niques includes MONSTER, the family of VAMPIRs ,
and the Quantum Monte Carlo Diagonalization (QMCD)
In a previous paper  we proposed a new method
of calculating the low-lying states in heavy nuclei using
many particle-hole configurations of spin-projected Slater
determinants built on multiple sets of deformed single
particle orbitals. This Projected Configuration Interac-
tion (PCI) method takes advantage of inherent mixing
induced by the projected Slater determinants of varying
deformations with the many particle-hole mixing typical
for the Configuration Interaction (CI) techniques. Di-
rect comaparison between PCI and CI results are always
possible, provided that the deformed s.p. states are al-
ways obtained starting from a valence space of shperi-
cal orbitals. In Ref.  we use a simple mechanism
of selecting a number of basic deformed Slater determi-
nants in the sd and pf model space, denoted |κj, 0 >,
by searching for the minimum energy of fixed configu-
ratin of deformed s.p. orbitals. Starting from each basic
calculations [24, 25, 26] of the 2-neutrino and neutrino-
less DBD matrix elements have been carried out for some
DBD nuclei up to136Xe. However, for heavier DBD nu-
clei150Nd and238U, the huge CI dimensions make the full
CI calculation unmanageable. PCI can take full advan-
tage of the deformation, and an efficient truncation could
be obtained for well deformed nuclei, such as150Nd and
238U. As a first inroad into this problem, the low-lying
0+states76Ge and76Se are calculated using the present
version of the PCI, and are compared with full CI re-
sults in Fig. 10. Using only 6 |κ,0? SDs (n = 6) for
each nucleus, the PCI dimensions are 561 and 647 for
76Ge and76Se, respectively. The calculated PCI energy
of the lowest 0+state for76Se is 200 keV higher than the
exact value, and only 86 keV higher for76Ge. In addi-
tion, good approximations for the excited 0+states have
also been reached. Given these encouraging results, one
would hope that PCI calculations could be successfully
performed for the heavy deformed DBD nuclei, such as
150Nd and238U, in a not so distant future.
VI.CONCLUSIONS AND OUTLOOK
In this article we propose a newly improved algorithm
of selecting the basis of Slater determinants that can
be used with the Projected Configuration Interaction
method introduced in Ref. . The new algorithm de-
pends on a number of parameters that can be used to fine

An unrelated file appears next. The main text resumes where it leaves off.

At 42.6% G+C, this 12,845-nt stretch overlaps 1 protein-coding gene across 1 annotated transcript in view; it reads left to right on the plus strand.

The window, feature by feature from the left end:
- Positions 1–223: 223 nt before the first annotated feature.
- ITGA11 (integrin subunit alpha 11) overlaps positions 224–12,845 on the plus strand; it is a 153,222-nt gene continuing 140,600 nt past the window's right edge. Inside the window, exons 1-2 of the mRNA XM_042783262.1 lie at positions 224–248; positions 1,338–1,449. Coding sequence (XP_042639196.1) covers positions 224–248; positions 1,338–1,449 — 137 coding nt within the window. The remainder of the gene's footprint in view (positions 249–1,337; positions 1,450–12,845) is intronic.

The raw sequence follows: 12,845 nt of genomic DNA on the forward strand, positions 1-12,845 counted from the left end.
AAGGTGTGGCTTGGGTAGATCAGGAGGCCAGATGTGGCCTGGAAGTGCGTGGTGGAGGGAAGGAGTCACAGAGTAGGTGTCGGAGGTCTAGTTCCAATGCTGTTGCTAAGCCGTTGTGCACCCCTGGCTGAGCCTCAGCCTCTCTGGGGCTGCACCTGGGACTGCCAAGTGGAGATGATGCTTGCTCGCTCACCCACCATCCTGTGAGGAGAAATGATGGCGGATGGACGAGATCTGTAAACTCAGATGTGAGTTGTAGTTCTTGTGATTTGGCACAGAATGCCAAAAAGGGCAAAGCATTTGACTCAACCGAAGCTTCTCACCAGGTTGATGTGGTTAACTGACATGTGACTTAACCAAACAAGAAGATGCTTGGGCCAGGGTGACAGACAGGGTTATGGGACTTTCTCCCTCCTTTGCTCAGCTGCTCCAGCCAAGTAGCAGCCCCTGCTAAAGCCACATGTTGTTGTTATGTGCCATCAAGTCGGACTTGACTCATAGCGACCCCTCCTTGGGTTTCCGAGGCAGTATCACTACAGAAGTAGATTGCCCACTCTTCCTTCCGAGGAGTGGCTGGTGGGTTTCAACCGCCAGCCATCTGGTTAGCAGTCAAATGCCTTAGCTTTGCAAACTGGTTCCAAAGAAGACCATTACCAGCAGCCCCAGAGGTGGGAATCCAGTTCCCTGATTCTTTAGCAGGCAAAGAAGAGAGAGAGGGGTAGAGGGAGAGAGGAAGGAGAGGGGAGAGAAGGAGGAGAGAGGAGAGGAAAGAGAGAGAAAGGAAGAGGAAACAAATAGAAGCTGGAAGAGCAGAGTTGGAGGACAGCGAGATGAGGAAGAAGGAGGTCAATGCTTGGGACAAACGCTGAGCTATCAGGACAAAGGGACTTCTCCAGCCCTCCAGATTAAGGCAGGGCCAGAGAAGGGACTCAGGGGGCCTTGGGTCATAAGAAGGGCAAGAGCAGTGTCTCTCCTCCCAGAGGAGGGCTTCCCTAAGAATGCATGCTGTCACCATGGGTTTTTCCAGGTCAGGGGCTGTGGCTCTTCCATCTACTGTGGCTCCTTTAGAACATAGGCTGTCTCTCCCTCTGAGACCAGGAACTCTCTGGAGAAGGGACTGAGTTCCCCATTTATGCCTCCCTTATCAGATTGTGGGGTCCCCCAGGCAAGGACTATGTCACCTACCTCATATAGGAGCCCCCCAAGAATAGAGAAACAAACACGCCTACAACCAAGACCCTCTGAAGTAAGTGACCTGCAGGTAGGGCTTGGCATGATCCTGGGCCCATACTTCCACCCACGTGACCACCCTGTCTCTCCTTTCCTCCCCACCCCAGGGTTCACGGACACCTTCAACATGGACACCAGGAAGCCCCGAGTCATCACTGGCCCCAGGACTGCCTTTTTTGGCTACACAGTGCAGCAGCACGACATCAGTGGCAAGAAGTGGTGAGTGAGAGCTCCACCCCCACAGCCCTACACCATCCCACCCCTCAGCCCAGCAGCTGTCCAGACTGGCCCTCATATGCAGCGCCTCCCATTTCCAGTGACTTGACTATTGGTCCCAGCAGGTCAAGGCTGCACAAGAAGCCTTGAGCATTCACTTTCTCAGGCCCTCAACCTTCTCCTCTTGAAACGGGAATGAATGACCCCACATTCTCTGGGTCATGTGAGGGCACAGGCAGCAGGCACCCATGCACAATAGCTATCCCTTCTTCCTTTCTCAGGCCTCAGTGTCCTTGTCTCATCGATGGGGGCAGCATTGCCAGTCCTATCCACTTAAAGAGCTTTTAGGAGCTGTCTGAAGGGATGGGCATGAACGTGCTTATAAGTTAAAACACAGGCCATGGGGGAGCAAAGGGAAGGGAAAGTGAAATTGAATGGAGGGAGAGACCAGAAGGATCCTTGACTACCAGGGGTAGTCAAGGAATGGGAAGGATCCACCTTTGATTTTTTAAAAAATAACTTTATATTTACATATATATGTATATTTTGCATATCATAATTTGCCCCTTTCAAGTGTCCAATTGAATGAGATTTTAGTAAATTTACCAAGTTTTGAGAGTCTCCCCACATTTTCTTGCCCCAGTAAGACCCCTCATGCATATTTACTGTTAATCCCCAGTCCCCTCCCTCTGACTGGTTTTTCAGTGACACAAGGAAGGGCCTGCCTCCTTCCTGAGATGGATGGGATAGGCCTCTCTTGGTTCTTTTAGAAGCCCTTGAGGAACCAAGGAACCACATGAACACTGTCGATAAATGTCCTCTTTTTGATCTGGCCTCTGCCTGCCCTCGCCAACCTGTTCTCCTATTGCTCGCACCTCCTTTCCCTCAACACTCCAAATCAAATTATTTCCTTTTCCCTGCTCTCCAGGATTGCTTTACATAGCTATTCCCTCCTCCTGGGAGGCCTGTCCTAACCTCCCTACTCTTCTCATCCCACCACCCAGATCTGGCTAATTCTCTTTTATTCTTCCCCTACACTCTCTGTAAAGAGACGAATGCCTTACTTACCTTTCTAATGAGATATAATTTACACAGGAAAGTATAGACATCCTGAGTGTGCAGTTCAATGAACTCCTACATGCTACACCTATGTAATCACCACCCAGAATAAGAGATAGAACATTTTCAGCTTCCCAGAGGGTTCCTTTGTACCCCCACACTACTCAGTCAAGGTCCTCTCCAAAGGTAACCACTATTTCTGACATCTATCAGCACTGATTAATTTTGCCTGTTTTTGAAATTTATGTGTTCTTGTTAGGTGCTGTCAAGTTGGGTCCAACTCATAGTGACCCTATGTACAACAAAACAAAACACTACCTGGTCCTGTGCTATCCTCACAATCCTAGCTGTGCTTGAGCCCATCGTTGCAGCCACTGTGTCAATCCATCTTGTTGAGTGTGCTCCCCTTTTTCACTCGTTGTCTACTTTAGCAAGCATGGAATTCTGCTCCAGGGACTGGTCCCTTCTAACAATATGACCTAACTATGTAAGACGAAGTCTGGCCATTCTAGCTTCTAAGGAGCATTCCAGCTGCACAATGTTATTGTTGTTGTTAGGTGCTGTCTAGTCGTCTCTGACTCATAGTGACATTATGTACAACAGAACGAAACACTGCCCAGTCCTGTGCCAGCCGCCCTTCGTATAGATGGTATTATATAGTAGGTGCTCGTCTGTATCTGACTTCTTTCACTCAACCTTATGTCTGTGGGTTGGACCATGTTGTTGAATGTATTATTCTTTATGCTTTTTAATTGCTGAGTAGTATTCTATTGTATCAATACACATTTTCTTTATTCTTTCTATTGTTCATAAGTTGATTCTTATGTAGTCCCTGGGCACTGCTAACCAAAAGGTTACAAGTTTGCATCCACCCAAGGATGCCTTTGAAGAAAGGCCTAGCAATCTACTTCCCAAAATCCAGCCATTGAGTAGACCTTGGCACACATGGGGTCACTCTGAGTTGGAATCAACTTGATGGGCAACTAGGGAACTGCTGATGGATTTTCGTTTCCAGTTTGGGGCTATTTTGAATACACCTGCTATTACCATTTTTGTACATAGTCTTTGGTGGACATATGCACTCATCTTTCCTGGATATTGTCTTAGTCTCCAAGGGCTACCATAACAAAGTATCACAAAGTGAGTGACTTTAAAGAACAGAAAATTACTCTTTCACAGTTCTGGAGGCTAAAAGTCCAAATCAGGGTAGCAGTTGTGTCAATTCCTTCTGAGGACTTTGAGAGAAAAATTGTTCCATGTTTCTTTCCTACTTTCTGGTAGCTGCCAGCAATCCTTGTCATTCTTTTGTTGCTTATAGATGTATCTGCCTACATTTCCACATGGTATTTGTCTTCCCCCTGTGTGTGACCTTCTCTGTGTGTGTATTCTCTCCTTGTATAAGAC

tune its efficiency. Its main advantages over the original
method of selecting of the basis are summarized at the
end of Section III.
We used the new algorithm to revisit the calculation
of56Ni, quasi-shperical nucleus that has a relatively low-
lying rotational band. We were able to calculate its low-
lying states very efficiently, and with good accuracy, gain-
ing also insight into the physics of these states. We have
also use the new method to analyze some Se and Ge
isotopes in the f5pg9 valence space. Both natural and
unnatural parities can be accurately described for these
nuclei, even for cases with pronounced competing defor-
mations, such as70Se and70Se. The PCI dimensions are
significantly lower the corresponding CI dimensions, as
well as the corresponding computational effort. In addi-
tion, in most cases, the low-lying projected basis states
can provide some physical insight into the structure of
the low-lying states. Finally, we calculated with the new
method the low-lying 0+states in76Ge and76Se that are
relevant for the double beta decay of76Ge. The hope is
that this method could be used some day to study the
double beta decay of the strongly deformed150Nd and
Further improvements to the PCI method will include
the extension of the formalism developed in Ref.  to
calculate electromagnetic transition probabilities. The
new method uses different bases for different spins, which
introduces additional complications. Other observables,
such as spectroscopic amplitudes and DBD matrix ele-
ments have to be worked out. Further improvement of
the basis may be achieved for some cases that exhibit
significant octupole deformation, which will require full
projection on good parity.
The authors acknowledgesupport from the DOE Grant
No. DE-FC02-09ER41584. M.H. acknowledges support
from NSF Grant No. PHY-0758099. Z.G. acknowledges
the NSF of China Contract Nos. 10775182, 10435010and